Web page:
AIDS caused by HIV is characterized by the deficiency of T helper (CD4) lymphocytes, leading to an inability to combat opportunistic infections.
A provisional diagnosis of AIDS was made based on the world health organization criteria2 which, was subsequently confirmed in accordance with the National Aids Control Organization guidelines.3 Besides two major features, weight loss and chronic diarrhea, and one minor feature in the form of generalized lymphadenopathy, the patient was serologically positive too, established by positive ELISA.
He presented with xerophthalmia X3B. The diagnosis of keratomalacia was based on the findings of a melted cornea in a relatively quiet eye associated with clinical features of xerophthalmia with reversal of the conjunctival signs on parenteral vitamin A therapy. The patient could not afford serum retinol levels and CD4 cell count or plasma viral load estimation.
Vitamin A deficiency is the direct cause of xerophthalmia. Hypovitaminosis A is well documented in children, especially following severe measles where vitamin A stores are rapidly depleted due to increased metabolism.4 Active corneal xerophthalmia is extremely rare in older children and adults, except in severe famines. They are a medical emergency and require urgent treatment by high-dose vitamin A supplementation.5 Retinol deficiency is quite frequent in the population of HIV-infected individuals. Serum retinol levels of less than 1.05 micromol/L determine a 3.5 to five times higher death risk.6 The recommended treatment for HIV-positive individuals is similar to their HIV-negative peers.5
Liang et al., have found that hypovitaminosis A, E, and B12 accelerated the development of AIDS, whereas their normalization retarded the development of immune dysfunction.7
In Ethiopia, vitamin A deficiency is recognized as a serious public health problem among patients with chronic diarrhea, with or without HIV infection. Vitamin A deficiency (VAD, serum retinol <0.70 micromol/L) was observed in 52.7% and 45.5% of diarrheic patients with and without HIV co-infection, respectively. About 13% of healthy controls and 29.3% of asymptomatic HIV-infected blood donors were deficient in vitamin A.8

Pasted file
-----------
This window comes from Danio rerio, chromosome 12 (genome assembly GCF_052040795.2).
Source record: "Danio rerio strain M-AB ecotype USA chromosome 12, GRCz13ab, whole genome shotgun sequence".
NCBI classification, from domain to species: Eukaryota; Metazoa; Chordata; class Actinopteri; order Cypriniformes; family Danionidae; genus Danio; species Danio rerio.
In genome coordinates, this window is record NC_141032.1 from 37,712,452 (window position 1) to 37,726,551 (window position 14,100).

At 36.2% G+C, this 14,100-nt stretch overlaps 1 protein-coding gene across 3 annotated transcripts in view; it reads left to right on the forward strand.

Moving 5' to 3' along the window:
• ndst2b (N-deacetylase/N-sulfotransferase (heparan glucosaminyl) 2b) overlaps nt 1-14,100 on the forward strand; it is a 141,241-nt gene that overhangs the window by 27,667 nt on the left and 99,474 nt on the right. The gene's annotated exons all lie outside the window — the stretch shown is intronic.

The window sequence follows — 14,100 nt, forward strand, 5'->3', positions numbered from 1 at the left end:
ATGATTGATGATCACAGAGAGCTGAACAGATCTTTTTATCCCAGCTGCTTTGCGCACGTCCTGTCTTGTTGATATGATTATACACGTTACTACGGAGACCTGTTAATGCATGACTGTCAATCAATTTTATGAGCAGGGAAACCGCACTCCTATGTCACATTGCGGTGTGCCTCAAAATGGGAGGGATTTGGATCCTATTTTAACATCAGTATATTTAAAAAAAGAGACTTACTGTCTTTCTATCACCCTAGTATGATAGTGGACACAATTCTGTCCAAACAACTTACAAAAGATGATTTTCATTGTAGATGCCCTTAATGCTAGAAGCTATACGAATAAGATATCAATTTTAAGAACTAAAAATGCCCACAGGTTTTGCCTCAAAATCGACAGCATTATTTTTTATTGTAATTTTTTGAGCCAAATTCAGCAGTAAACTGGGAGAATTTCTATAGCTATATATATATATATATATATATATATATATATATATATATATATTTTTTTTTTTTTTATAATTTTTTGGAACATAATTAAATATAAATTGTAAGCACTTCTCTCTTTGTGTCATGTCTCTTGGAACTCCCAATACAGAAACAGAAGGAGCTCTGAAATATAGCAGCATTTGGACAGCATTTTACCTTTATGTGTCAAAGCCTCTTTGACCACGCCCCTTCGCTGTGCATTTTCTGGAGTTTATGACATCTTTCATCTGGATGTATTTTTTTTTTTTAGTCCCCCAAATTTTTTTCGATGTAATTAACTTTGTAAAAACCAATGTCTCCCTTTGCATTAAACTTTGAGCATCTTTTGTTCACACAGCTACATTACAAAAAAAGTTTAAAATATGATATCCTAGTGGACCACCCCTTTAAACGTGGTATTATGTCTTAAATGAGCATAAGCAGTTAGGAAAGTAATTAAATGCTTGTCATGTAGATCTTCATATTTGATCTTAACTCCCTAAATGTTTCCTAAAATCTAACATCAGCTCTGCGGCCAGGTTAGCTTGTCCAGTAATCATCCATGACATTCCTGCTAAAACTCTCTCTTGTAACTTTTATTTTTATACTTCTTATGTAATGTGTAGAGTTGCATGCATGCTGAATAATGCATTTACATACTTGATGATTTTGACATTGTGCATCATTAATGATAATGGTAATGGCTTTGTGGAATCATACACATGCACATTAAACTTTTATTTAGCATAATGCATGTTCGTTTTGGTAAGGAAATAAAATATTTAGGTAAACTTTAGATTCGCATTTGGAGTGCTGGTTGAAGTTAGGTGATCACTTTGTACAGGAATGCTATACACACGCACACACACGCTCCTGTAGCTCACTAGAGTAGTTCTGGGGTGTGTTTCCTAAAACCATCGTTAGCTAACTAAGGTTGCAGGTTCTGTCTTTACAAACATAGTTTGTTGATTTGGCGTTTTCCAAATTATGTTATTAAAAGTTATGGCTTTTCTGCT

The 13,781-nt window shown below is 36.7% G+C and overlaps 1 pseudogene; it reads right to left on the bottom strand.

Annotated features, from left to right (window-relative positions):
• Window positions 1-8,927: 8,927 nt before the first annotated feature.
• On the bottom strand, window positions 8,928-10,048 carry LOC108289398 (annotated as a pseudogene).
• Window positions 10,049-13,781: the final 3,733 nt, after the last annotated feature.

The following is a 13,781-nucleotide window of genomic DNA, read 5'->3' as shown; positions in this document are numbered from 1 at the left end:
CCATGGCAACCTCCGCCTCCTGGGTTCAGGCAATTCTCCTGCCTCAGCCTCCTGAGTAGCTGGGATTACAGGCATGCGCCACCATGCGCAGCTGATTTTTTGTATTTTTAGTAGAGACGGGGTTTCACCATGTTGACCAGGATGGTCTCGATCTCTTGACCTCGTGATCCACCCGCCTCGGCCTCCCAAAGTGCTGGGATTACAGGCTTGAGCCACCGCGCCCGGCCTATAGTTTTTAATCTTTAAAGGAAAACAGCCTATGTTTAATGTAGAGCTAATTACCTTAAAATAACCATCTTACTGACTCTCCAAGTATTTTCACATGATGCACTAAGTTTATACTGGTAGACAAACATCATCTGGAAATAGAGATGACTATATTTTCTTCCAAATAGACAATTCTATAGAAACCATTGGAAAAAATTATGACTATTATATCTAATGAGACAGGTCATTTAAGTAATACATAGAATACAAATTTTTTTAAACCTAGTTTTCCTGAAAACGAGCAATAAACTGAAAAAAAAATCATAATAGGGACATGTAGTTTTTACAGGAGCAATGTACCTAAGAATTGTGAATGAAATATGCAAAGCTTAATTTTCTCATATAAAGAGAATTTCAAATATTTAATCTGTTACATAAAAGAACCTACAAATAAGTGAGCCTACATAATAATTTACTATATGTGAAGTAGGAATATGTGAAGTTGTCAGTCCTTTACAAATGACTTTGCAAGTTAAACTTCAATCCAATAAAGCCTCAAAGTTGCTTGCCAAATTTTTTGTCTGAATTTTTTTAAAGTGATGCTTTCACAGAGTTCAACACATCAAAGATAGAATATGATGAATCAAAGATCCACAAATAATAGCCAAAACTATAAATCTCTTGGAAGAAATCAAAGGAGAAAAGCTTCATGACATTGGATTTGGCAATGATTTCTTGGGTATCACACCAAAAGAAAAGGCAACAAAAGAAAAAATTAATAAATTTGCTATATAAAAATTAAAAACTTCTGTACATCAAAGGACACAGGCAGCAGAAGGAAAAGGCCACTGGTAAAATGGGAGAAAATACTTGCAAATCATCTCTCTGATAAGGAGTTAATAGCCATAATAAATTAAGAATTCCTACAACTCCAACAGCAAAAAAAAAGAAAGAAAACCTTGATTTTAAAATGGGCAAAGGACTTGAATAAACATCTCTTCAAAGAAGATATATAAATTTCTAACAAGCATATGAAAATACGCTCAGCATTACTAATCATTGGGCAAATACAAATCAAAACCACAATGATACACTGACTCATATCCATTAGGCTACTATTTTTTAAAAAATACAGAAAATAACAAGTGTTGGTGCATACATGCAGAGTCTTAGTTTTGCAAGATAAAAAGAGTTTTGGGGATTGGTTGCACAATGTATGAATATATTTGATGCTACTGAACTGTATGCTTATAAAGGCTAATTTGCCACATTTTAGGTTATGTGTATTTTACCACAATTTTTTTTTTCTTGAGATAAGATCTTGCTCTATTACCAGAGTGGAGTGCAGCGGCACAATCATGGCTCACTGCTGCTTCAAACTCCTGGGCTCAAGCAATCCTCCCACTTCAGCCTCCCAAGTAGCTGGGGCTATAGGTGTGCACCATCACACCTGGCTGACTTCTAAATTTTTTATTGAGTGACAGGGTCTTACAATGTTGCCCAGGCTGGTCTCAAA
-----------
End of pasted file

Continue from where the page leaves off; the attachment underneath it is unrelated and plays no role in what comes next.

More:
Though hypovitaminosis A is well documented in patients with HIV infection and is aggravated by the associated diarrhea, keratomalacia as presenting ocular manifestation of AIDS was not found on a MEDLINE search of literature. This case is being reported on account of the unusual presenting ocular manifestation of AIDS.
1. Whitcup SMRobert B, Nussenblatt , Whitcup Scott M. Acquired Immunodeficiency Syndrome Uveitis fundamentals and clinical practice. 20043rd ed SA Mosby:185–8
2. Sihota R, Tandon R. Ocular manifestation of systemic disorders Parson′s diseases of the eye. 200319th ed Oxford Butterworth Heinemann:565
3. National AIDS Control Organization. Guidelines for Case definition for AIDS in India Available from:http://www.nacoonline.org/guidelines/guideline8.pdf/
4. Sommer AFraunfelder FT, Hampton RR, Randall RR Hypovitaminosis A. Current ocular therapy.5th ed W B Saunders Company:105
5. Ross DA. Recommendations for vitamin A supplementation J Nutr. 2002;132:2902S–6S
6. Neves FF, Vannucchi H, Jordão AA, Figueiredo JF. Recommended dose for repair of serum vitamin A levels in patients with HIV infection-AIDS may be insufficient because of high urinary losses Nutrition. 2006;22:483–9
7. Liang B, Chung S, Araghiniknam M, Lane LC, Watson RR. Vitamins and immunomodulation in AIDS Nutrition. 1996;12:1–7
8. Kassu A, Andualem B, Van Nhien N, Nakamori M, Nishikawa T, Yamamoto S, et al Vitamin A deficiency in patients with diarrhea and HIV infection in Ethiopia Asia Pac J Clin Nutr. 2007;16:323–8